For all the good things about Coffee Lake, there is at least one fly in the ointment, and that's the chipset/motherboard requirements. Coffee Lake uses the same LGA1151 socket as Kaby Lake and Skylake, but it requires a new 300-series chipset (currently only Z370). That Z270 motherboard you purchased earlier this year? Yeah, tough luck—despite earlier rumors that Coffee Lake would work in existing motherboards, that didn't actually pan out.

What's more, you can't bring your existing Skylake or Kaby Lake chip along and put it in a Z370 board. Supposedly it's due to modified power requirements on Coffee Lake, but we can all guess that's not really a problem on higher-end Z270 boards. Instead, it's another way to sell people a motherboard and chipset along with a new CPU. (Note: the pin-outs on Coffee Lake are actually different, so don't try running the wrong CPU in your LGA1151 motherboard. I just question whether changing the voltage and ground pinouts was actually necessary.)

For all the hand wringing about planned obsolescence and the chipset/motherboard update, the reality is very few people buy a new CPU for an existing system. Yes, enthusiasts do it quite often, but we're a small fraction of the market. More often people who want a new PC are upgrading from something at least five years old, and they're not planning on bringing any parts along—the kids or eBay can take the old rig. If you recently upgraded to Skylake, Kaby Lake, or Ryzen (or any of the enthusiast CPUs like Haswell-E, Broadwell-E, Skylake-X, or Threadripper), don't sweat it. Coffee Lake is new and it's exciting, but it won't inherently make existing PCs obsolete.

That's because architecturally, Coffee Lake doesn't really change anything that I can see from the existing Kaby Lake designs. Where before there were up to four cores and 8MB of L3 cache, with an HD Graphics 630 solution, now there are six cores and 12MB L3 cache, and the same HD Graphics 630. Core i5 parts also disable 1MB of L3 for each pair of cores, just like the previous Core i5 desktop parts. So whether you're on Core i7 or Core i5, Coffee Lake delivers a 50 percent increase in the most important CPU elements.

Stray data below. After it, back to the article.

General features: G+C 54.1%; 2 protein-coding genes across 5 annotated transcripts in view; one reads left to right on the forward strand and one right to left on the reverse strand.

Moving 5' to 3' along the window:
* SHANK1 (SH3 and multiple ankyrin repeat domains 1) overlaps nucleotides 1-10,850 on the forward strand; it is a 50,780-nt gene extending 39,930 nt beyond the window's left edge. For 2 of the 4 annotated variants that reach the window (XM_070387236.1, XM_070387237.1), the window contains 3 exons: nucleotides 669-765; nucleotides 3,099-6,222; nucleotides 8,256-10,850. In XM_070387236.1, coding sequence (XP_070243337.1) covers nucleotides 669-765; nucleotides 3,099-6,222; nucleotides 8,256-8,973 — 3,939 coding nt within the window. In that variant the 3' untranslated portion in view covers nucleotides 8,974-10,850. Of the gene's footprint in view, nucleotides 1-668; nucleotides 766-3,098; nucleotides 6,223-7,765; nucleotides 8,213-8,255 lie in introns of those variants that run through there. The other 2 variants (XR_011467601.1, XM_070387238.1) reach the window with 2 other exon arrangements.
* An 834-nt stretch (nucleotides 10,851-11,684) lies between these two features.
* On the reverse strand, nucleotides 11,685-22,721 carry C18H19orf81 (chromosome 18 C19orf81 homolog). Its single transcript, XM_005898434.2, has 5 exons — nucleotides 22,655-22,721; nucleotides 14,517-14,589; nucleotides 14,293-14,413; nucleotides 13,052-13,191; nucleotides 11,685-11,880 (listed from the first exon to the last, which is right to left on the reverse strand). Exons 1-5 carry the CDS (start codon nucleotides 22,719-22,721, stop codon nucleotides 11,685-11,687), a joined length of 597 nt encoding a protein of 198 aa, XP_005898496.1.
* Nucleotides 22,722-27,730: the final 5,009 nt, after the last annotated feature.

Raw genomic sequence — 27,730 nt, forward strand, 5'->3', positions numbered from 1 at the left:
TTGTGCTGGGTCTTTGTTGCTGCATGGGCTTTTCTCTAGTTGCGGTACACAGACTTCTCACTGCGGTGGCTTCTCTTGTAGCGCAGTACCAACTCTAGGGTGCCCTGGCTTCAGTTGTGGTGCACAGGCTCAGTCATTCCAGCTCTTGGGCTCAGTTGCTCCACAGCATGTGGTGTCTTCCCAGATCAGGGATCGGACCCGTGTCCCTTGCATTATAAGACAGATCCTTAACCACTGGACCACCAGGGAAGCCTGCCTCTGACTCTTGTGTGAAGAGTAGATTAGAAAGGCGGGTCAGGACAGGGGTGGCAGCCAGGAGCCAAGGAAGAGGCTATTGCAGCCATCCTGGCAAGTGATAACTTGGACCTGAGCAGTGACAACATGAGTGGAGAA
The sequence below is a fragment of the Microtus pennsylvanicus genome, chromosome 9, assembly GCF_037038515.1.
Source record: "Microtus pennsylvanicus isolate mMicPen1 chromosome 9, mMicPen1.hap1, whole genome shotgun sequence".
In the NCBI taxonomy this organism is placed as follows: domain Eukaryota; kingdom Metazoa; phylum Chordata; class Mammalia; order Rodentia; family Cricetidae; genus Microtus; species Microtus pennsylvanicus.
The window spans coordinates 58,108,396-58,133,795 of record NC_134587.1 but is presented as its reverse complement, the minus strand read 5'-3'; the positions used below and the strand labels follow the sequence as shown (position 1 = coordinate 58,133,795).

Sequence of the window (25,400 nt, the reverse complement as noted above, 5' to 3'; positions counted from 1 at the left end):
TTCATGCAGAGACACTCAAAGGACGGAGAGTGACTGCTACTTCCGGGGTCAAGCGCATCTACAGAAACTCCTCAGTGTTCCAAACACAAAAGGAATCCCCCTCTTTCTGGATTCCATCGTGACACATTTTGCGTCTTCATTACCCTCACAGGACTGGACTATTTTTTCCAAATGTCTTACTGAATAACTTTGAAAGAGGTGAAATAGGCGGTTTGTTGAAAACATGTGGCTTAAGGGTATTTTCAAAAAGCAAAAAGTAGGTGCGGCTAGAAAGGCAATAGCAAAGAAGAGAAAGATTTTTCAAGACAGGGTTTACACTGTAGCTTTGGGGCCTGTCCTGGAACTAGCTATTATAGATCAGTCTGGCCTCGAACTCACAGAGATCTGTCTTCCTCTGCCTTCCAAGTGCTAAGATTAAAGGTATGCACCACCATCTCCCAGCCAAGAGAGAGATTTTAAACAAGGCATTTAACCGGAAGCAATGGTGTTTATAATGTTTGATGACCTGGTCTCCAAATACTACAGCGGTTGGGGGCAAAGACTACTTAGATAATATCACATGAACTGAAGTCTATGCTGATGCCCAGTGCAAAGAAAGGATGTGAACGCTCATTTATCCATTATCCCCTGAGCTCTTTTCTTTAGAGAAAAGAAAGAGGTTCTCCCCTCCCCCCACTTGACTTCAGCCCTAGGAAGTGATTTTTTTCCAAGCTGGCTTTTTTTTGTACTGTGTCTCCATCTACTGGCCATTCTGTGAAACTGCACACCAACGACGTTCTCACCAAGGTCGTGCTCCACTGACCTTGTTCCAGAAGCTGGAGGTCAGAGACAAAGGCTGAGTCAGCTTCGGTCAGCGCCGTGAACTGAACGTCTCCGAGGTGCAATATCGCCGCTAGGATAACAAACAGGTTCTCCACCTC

The left third of the die is still devoted to the integrated graphics.

That doesn't mean Coffee Lake is just a recycled design. Intel already has 6C12T parts with Skylake-X and the i7-7800X, but that's a 10C20T die with four cores disabled. Skylake-X also uses Intel's new mesh topology in place of the previous ring bus, which increases latencies in some cases. For Coffee Lake, Intel has created a new 6C12T die with a dual-channel memory controller. Intel doesn't specifically state that Coffee Lake uses a ring bus, but that's my guess—and performance supports that assumption. Which brings us to the core [sorry, couldn't resist] of this review.

You can see the full list of test platforms above and to the right, and along with the processor we have a new motherboard for our Coffee Lake build. Gigabyte sent an Aorus Z370 Gaming 7 motherboard, a high-end design that includes plenty of bells and whistles. In addition to the usual stuff like SATA ports and the chipset, the motherboard includes premium audio, three M.2 slots for NVMe storage, and there's even a little fan hiding beneath the IO shroud. I used the F4a BIOS revision for this initial review.

All test systems use fast DDR4-3200 memory to provide optimal performance, with M.2 NVMe SSD storage for the OS and applications, and games stored on a large 2TB SATA SSD as a secondary drive. Nvidia's GeForce GTX 1080 Ti Founders Edition graphics card was selected to help differentiate the CPUs, with the chosen resolution of 1920x1080 at ultra/maximum quality settings. Even at 1080p ultra, however, there are some games that still end up GPU limited. Testing at 4K instead of 1080p would be less meaningful for CPU comparisons, as the graphics card becomes the limiting factor—look at the graphs for The Witcher 3, and to a lesser extent The Division and Ghost Recon: Wildlands to see what I'm talking about.